We have already discussed politicians and institutions, but we should not overlook the need for competent, expert sources on issues like health. The pandemic of hoaxes generated by the Coronavirus crisis has highlighted the need for dependable, expert sources. The fact that someone is a physician does not automatically mean that person is an expert on epidemics. If we want expert knowledge on any subject, the source of information must be backed up by research, publications, and references from the scientific community. Sometimes, these scientific sources are written in extremely complex language that is not easily understood by people who are not scientists. That is why the role journalists as “mediators of reality” is key. Journalists must interpret the data that comes from expert sources and make it accessible to the public. Scientific journalists and scientists who can explain things in layman’s terms have become more necessary than ever, and they are reliable sources of information.
Today’s widespread distrust of the media and large institutions has sent many people down the dangerous path of alternative news sources, which at best are inaccurate or incomplete and may even be false. Reliance on alternative and non-validated sources of information can lead to conspiracy theories and misinformation, which are then shared online and spread like wild fire: from Bill Gates’ vaccine chips to the effects of 5G; the list goes on.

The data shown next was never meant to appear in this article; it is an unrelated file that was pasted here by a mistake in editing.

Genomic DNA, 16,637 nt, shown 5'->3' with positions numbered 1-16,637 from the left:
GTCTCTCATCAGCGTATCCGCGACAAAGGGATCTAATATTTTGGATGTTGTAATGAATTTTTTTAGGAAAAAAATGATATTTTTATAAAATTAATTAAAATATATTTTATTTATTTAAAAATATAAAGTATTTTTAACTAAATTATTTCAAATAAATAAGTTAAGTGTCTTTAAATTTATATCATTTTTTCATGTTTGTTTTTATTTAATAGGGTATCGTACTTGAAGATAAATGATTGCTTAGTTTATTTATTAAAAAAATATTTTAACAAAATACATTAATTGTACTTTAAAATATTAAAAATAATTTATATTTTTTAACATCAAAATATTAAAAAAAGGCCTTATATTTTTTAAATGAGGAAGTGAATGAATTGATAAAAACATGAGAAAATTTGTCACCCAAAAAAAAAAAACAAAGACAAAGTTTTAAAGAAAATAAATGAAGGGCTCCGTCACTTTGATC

You are also source
Nowadays, we are all potential sources of information and we can post anything online at any time. Therefore, when we come across a new piece of information from a potentially questionable source, we should always ask ourselves: “Who is saying this?”, “Do they have direct information?”, “Are they in contact with someone who does know?”, “Is what they say backed up by other reliable sources?”, “Can what they say be verified or am I simply supposed to trust what they are telling me?”. It is essential that we think about the kind of information we are taking in and ask ourselves if the source is reliable. WHO is saying WHAT and WHY? Our PANTERA method will help you decide if you should trust a source.
Even if now we suspect that everyone has an ulterior motive for communicating something, it does not necessarily mean that the information they provide is unreliable. We can always contrast and confirm information with other sources that have different perspectives and different motives. Gathering information always depends on what the sources can provide. Reality is not black and white, not good, or bad; reality is complex. Therefore, as citizens we must demand that journalists provide us with reliable and diverse sources so that we have the most complete picture of reality.